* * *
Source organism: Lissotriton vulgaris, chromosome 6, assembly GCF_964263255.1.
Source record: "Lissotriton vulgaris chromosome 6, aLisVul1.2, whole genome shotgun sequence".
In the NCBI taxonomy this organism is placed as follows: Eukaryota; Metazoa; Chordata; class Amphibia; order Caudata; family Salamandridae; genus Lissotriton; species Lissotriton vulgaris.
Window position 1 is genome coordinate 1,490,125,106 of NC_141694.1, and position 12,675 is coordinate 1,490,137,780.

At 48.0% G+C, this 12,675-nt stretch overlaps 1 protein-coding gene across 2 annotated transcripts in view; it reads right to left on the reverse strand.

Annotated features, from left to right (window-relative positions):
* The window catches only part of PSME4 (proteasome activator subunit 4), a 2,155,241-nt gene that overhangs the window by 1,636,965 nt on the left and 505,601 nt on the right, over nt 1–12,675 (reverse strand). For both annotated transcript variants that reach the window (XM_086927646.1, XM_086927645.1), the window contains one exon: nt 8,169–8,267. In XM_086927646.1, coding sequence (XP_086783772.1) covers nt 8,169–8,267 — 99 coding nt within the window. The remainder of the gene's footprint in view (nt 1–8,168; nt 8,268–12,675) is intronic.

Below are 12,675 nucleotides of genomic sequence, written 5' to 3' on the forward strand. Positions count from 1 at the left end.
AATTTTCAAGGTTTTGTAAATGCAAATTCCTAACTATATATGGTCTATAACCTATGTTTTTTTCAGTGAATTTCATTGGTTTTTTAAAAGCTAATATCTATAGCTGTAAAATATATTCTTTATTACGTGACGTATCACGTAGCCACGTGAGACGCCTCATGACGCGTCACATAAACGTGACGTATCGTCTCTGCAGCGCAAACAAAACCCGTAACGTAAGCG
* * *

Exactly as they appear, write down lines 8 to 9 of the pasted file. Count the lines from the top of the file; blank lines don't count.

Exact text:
Below are 12,675 nucleotides of genomic sequence, written 5' to 3' on the forward strand. Positions count from 1 at the left end.
AATTTTCAAGGTTTTGTAAATGCAAATTCCTAACTATATATGGTCTATAACCTATGTTTTTTTCAGTGAATTTCATTGGTTTTTTAAAAGCTAATATCTATAGCTGTAAAATATATTCTTTATTACGTGACGTATCACGTAGCCACGTGAGACGCCTCATGACGCGTCACATAAACGTGACGTATCGTCTCTGCAGCGCAAACAAAACCCGTAACGTAAGCG